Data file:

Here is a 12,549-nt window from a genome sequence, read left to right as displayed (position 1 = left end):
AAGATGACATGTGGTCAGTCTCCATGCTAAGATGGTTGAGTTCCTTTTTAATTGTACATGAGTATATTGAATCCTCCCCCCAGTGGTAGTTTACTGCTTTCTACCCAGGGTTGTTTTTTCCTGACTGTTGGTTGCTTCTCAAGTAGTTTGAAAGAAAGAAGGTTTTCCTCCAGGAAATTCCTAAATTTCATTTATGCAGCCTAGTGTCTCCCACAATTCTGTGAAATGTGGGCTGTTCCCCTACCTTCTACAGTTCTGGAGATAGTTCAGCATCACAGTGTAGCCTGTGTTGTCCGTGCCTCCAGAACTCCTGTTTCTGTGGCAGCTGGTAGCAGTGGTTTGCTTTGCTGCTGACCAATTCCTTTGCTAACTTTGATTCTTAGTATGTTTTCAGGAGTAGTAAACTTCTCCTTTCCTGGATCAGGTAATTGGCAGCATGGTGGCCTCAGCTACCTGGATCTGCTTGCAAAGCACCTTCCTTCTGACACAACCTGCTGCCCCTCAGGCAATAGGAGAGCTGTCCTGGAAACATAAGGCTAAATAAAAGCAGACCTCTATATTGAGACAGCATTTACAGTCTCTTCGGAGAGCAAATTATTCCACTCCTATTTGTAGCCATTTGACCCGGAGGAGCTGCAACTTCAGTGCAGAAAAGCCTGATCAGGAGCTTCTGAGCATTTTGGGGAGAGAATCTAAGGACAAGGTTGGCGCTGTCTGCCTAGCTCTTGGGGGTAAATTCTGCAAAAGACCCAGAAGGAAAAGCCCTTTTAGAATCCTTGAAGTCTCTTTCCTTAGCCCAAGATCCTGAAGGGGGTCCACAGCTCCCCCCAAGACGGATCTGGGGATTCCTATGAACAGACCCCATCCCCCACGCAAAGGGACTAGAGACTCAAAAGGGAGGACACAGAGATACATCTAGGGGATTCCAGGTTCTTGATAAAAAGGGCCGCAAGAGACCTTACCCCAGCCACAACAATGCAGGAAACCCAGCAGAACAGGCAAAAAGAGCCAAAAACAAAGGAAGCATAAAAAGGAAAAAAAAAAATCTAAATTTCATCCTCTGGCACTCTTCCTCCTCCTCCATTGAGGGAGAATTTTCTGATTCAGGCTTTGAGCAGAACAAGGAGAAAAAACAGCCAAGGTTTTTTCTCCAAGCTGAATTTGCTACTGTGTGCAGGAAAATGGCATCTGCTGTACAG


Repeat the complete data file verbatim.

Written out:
Here is a 12,549-nt window from a genome sequence, read left to right as displayed (position 1 = left end):
AAGATGACATGTGGTCAGTCTCCATGCTAAGATGGTTGAGTTCCTTTTTAATTGTACATGAGTATATTGAATCCTCCCCCCAGTGGTAGTTTACTGCTTTCTACCCAGGGTTGTTTTTTCCTGACTGTTGGTTGCTTCTCAAGTAGTTTGAAAGAAAGAAGGTTTTCCTCCAGGAAATTCCTAAATTTCATTTATGCAGCCTAGTGTCTCCCACAATTCTGTGAAATGTGGGCTGTTCCCCTACCTTCTACAGTTCTGGAGATAGTTCAGCATCACAGTGTAGCCTGTGTTGTCCGTGCCTCCAGAACTCCTGTTTCTGTGGCAGCTGGTAGCAGTGGTTTGCTTTGCTGCTGACCAATTCCTTTGCTAACTTTGATTCTTAGTATGTTTTCAGGAGTAGTAAACTTCTCCTTTCCTGGATCAGGTAATTGGCAGCATGGTGGCCTCAGCTACCTGGATCTGCTTGCAAAGCACCTTCCTTCTGACACAACCTGCTGCCCCTCAGGCAATAGGAGAGCTGTCCTGGAAACATAAGGCTAAATAAAAGCAGACCTCTATATTGAGACAGCATTTACAGTCTCTTCGGAGAGCAAATTATTCCACTCCTATTTGTAGCCATTTGACCCGGAGGAGCTGCAACTTCAGTGCAGAAAAGCCTGATCAGGAGCTTCTGAGCATTTTGGGGAGAGAATCTAAGGACAAGGTTGGCGCTGTCTGCCTAGCTCTTGGGGGTAAATTCTGCAAAAGACCCAGAAGGAAAAGCCCTTTTAGAATCCTTGAAGTCTCTTTCCTTAGCCCAAGATCCTGAAGGGGGTCCACAGCTCCCCCCAAGACGGATCTGGGGATTCCTATGAACAGACCCCATCCCCCACGCAAAGGGACTAGAGACTCAAAAGGGAGGACACAGAGATACATCTAGGGGATTCCAGGTTCTTGATAAAAAGGGCCGCAAGAGACCTTACCCCAGCCACAACAATGCAGGAAACCCAGCAGAACAGGCAAAAAGAGCCAAAAACAAAGGAAGCATAAAAAGGAAAAAAAAAAATCTAAATTTCATCCTCTGGCACTCTTCCTCCTCCTCCATTGAGGGAGAATTTTCTGATTCAGGCTTTGAGCAGAACAAGGAGAAAAAACAGCCAAGGTTTTTTCTCCAAGCTGAATTTGCTACTGTGTGCAGGAAAATGGCATCTGCTGTACAG